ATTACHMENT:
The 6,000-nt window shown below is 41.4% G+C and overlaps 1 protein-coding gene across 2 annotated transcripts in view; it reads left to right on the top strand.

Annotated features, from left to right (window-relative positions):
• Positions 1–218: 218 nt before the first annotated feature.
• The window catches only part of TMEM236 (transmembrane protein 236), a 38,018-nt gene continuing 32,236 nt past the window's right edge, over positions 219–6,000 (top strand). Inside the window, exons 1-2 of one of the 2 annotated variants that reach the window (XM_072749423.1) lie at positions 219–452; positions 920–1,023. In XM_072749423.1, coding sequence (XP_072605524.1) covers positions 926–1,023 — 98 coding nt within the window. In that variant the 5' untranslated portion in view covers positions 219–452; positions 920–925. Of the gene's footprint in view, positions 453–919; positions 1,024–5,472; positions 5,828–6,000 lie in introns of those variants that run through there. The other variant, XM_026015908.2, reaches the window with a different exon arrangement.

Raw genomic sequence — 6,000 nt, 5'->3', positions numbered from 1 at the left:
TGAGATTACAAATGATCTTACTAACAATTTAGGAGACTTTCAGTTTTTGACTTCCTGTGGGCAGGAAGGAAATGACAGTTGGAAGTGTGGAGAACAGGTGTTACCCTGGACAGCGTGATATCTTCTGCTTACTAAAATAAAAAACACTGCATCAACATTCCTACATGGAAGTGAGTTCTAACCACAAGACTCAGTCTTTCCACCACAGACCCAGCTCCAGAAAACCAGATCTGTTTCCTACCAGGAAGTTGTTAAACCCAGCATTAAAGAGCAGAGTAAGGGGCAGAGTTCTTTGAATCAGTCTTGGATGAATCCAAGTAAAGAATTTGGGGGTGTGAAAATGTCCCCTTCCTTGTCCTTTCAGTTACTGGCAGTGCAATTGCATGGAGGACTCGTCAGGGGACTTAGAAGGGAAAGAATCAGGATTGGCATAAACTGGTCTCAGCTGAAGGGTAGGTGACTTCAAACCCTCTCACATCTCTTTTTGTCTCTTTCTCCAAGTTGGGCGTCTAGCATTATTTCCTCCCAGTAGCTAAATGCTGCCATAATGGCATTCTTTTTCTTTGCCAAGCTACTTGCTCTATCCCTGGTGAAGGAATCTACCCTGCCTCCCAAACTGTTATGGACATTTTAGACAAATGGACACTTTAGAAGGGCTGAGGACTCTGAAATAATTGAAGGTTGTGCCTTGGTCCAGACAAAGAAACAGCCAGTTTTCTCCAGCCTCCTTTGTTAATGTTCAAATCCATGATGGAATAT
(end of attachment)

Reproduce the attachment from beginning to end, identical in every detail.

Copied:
The 6,000-nt window shown below is 41.4% G+C and overlaps 1 protein-coding gene across 2 annotated transcripts in view; it reads left to right on the top strand.

Annotated features, from left to right (window-relative positions):
• Positions 1–218: 218 nt before the first annotated feature.
• The window catches only part of TMEM236 (transmembrane protein 236), a 38,018-nt gene continuing 32,236 nt past the window's right edge, over positions 219–6,000 (top strand). Inside the window, exons 1-2 of one of the 2 annotated variants that reach the window (XM_072749423.1) lie at positions 219–452; positions 920–1,023. In XM_072749423.1, coding sequence (XP_072605524.1) covers positions 926–1,023 — 98 coding nt within the window. In that variant the 5' untranslated portion in view covers positions 219–452; positions 920–925. Of the gene's footprint in view, positions 453–919; positions 1,024–5,472; positions 5,828–6,000 lie in introns of those variants that run through there. The other variant, XM_026015908.2, reaches the window with a different exon arrangement.

Raw genomic sequence — 6,000 nt, 5'->3', positions numbered from 1 at the left:
TGAGATTACAAATGATCTTACTAACAATTTAGGAGACTTTCAGTTTTTGACTTCCTGTGGGCAGGAAGGAAATGACAGTTGGAAGTGTGGAGAACAGGTGTTACCCTGGACAGCGTGATATCTTCTGCTTACTAAAATAAAAAACACTGCATCAACATTCCTACATGGAAGTGAGTTCTAACCACAAGACTCAGTCTTTCCACCACAGACCCAGCTCCAGAAAACCAGATCTGTTTCCTACCAGGAAGTTGTTAAACCCAGCATTAAAGAGCAGAGTAAGGGGCAGAGTTCTTTGAATCAGTCTTGGATGAATCCAAGTAAAGAATTTGGGGGTGTGAAAATGTCCCCTTCCTTGTCCTTTCAGTTACTGGCAGTGCAATTGCATGGAGGACTCGTCAGGGGACTTAGAAGGGAAAGAATCAGGATTGGCATAAACTGGTCTCAGCTGAAGGGTAGGTGACTTCAAACCCTCTCACATCTCTTTTTGTCTCTTTCTCCAAGTTGGGCGTCTAGCATTATTTCCTCCCAGTAGCTAAATGCTGCCATAATGGCATTCTTTTTCTTTGCCAAGCTACTTGCTCTATCCCTGGTGAAGGAATCTACCCTGCCTCCCAAACTGTTATGGACATTTTAGACAAATGGACACTTTAGAAGGGCTGAGGACTCTGAAATAATTGAAGGTTGTGCCTTGGTCCAGACAAAGAAACAGCCAGTTTTCTCCAGCCTCCTTTGTTAATGTTCAAATCCATGATGGAATAT